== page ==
• Skagit River bridge collapse near site of fatal 1903 bridge collapse

    By: Casey McNerthney


    The bridge that collapsed Thursday into the Skagit River happened about 1,200 yards west of where another bridge collapsed 110 years earlier.

    Dan Kerlee, a collector of local historic photos, was stunned by the television coverage for a few minutes, "then I went to go find my old photo."

    In his Magnolia home, Kerlee found three photos of the 1903 bridge collapse and cargo train lost into the Skagit River. There wasn't an exact date on the images, which he bought at a Seattle antiques shop more than two decades ago. But from his research, Kerlee now estimates the collapse occurred in January 1903. He initially thought the photograph was from May 1903, when he said the bridge also has a washout.

    Two people were killed when that bridge collapsed: the Great Northern train engineer and the train's fireman.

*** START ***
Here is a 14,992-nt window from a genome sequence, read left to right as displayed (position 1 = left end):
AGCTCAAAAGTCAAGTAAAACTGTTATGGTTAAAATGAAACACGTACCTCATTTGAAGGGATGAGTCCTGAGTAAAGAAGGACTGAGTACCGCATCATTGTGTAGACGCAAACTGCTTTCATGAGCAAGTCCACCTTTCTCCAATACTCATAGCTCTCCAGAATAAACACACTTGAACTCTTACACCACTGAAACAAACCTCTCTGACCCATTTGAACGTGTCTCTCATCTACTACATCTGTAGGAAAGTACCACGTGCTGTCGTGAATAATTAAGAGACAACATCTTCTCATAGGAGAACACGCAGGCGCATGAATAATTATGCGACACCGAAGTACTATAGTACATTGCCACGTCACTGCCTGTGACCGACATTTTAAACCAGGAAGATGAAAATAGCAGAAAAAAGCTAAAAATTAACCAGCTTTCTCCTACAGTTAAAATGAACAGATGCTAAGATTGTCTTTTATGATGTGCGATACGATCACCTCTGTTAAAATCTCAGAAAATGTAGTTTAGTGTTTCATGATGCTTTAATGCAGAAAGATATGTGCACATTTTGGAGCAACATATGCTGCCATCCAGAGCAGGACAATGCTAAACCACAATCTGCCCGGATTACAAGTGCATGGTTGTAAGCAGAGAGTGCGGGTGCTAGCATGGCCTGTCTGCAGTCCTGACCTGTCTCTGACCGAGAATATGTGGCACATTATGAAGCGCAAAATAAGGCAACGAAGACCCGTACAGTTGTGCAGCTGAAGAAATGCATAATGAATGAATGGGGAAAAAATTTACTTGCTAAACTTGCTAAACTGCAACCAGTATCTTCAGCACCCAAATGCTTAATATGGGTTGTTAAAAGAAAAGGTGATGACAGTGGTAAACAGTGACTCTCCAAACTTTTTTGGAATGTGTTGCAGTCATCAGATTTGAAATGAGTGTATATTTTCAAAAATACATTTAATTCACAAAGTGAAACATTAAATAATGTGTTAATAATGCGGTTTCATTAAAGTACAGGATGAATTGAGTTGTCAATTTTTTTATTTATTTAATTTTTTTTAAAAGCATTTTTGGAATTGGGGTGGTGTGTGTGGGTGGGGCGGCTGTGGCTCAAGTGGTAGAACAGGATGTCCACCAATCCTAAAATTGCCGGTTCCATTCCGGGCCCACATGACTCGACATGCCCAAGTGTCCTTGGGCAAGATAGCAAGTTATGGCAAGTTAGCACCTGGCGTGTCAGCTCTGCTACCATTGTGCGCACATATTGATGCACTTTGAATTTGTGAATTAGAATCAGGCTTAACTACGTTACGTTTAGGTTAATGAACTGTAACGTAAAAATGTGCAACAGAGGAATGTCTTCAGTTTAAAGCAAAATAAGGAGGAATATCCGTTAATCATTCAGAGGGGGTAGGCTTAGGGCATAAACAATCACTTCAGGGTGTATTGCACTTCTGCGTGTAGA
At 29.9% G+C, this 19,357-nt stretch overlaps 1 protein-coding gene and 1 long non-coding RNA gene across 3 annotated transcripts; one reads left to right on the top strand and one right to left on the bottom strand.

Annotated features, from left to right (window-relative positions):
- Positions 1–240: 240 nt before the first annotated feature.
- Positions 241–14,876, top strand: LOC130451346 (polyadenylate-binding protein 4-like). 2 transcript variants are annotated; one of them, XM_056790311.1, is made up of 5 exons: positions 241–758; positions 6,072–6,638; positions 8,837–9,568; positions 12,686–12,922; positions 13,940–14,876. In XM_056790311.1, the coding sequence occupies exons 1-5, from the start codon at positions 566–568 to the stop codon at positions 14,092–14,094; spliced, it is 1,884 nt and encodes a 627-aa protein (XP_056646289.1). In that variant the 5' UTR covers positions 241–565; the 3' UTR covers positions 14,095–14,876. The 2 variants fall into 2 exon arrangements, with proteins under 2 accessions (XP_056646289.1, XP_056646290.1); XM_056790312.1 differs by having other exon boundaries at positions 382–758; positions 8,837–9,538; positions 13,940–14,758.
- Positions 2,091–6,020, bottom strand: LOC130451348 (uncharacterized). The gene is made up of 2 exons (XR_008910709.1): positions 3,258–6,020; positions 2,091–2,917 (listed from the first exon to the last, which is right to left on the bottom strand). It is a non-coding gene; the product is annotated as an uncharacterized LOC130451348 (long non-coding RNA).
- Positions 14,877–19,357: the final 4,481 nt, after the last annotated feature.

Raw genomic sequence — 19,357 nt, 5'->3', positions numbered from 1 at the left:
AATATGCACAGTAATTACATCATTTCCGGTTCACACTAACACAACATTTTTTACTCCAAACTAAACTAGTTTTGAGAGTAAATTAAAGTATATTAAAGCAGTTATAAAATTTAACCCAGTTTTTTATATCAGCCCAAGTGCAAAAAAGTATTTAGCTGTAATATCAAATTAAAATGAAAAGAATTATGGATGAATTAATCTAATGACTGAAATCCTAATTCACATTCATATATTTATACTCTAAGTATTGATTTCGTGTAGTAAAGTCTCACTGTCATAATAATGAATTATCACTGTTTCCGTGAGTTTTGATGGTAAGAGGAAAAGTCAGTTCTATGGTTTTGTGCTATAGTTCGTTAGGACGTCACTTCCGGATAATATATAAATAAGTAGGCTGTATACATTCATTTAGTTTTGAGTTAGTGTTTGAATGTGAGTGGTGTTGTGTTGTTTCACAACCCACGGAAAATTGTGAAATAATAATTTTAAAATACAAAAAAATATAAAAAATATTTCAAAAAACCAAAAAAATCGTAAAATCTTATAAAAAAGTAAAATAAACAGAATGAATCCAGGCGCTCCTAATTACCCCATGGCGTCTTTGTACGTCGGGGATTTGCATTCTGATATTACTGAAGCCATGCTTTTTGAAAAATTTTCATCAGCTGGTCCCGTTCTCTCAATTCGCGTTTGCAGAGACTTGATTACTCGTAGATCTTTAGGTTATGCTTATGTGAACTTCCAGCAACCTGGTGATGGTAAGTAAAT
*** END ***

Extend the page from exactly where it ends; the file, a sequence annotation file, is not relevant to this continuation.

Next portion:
After the Thursday collapse, caused by a semitrailer hitting the bridge, three people were evaluated as hospitals. All were in stable condition that night with non-life-threatening injuries.

    The picture of the damaged train in the 1903 collapse was taken looking northwestward. At least one box car is in the Skagit River, and men are examining the engine on the river bank.

    That section of railway was completed in the early 1890s when the Great Northern Railway was completed from Stevens Pass to Everett, Kerlee said. The current rail bridge is in the same location as the 1903 bridge was.

    Kerlee said he became interested in collecting local railway photos because his grandfather, Julius Duane Kerlee, was a Great Northern employee who survived a 1910 Stevens Pass avalanche that killed 96 people.

    Kerlee's friend, Ron Edge, helped put the 1903 panorama together in the hours after Thursday's bridge collapse. Kerlee said he was amazed by the eerie coincidence with the photos he'd collected, and his further research after the crash was helped by Great Northern Railroad researchers.

    "I've enjoyed them for over 25 years," Kerlee said of the pictures, "but never guessed that they would be so relevant."

    This story has been updated to correct the date initially given by Kerlee.

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